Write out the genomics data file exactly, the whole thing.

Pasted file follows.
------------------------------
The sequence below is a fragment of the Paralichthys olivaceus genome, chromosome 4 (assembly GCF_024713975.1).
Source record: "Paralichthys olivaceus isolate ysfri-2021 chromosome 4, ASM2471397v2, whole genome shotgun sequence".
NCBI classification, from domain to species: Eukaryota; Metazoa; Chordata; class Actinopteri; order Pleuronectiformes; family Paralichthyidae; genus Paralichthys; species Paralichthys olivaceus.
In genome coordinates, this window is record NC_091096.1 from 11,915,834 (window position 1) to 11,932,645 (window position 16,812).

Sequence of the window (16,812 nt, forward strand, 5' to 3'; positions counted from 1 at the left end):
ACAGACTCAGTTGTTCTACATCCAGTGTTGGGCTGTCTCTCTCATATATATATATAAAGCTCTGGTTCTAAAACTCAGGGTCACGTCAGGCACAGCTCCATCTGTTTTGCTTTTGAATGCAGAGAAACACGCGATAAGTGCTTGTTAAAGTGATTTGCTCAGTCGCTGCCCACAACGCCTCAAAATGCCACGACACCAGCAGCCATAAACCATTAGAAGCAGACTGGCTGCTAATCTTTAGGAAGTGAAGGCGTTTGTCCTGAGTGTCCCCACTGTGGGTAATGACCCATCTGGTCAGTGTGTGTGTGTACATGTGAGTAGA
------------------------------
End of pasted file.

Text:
The sequence below is a fragment of the Paralichthys olivaceus genome, chromosome 4 (assembly GCF_024713975.1).
Source record: "Paralichthys olivaceus isolate ysfri-2021 chromosome 4, ASM2471397v2, whole genome shotgun sequence".
NCBI classification, from domain to species: Eukaryota; Metazoa; Chordata; class Actinopteri; order Pleuronectiformes; family Paralichthyidae; genus Paralichthys; species Paralichthys olivaceus.
In genome coordinates, this window is record NC_091096.1 from 11,915,834 (window position 1) to 11,932,645 (window position 16,812).

Sequence of the window (16,812 nt, forward strand, 5' to 3'; positions counted from 1 at the left end):
ACAGACTCAGTTGTTCTACATCCAGTGTTGGGCTGTCTCTCTCATATATATATATAAAGCTCTGGTTCTAAAACTCAGGGTCACGTCAGGCACAGCTCCATCTGTTTTGCTTTTGAATGCAGAGAAACACGCGATAAGTGCTTGTTAAAGTGATTTGCTCAGTCGCTGCCCACAACGCCTCAAAATGCCACGACACCAGCAGCCATAAACCATTAGAAGCAGACTGGCTGCTAATCTTTAGGAAGTGAAGGCGTTTGTCCTGAGTGTCCCCACTGTGGGTAATGACCCATCTGGTCAGTGTGTGTGTGTACATGTGAGTAGA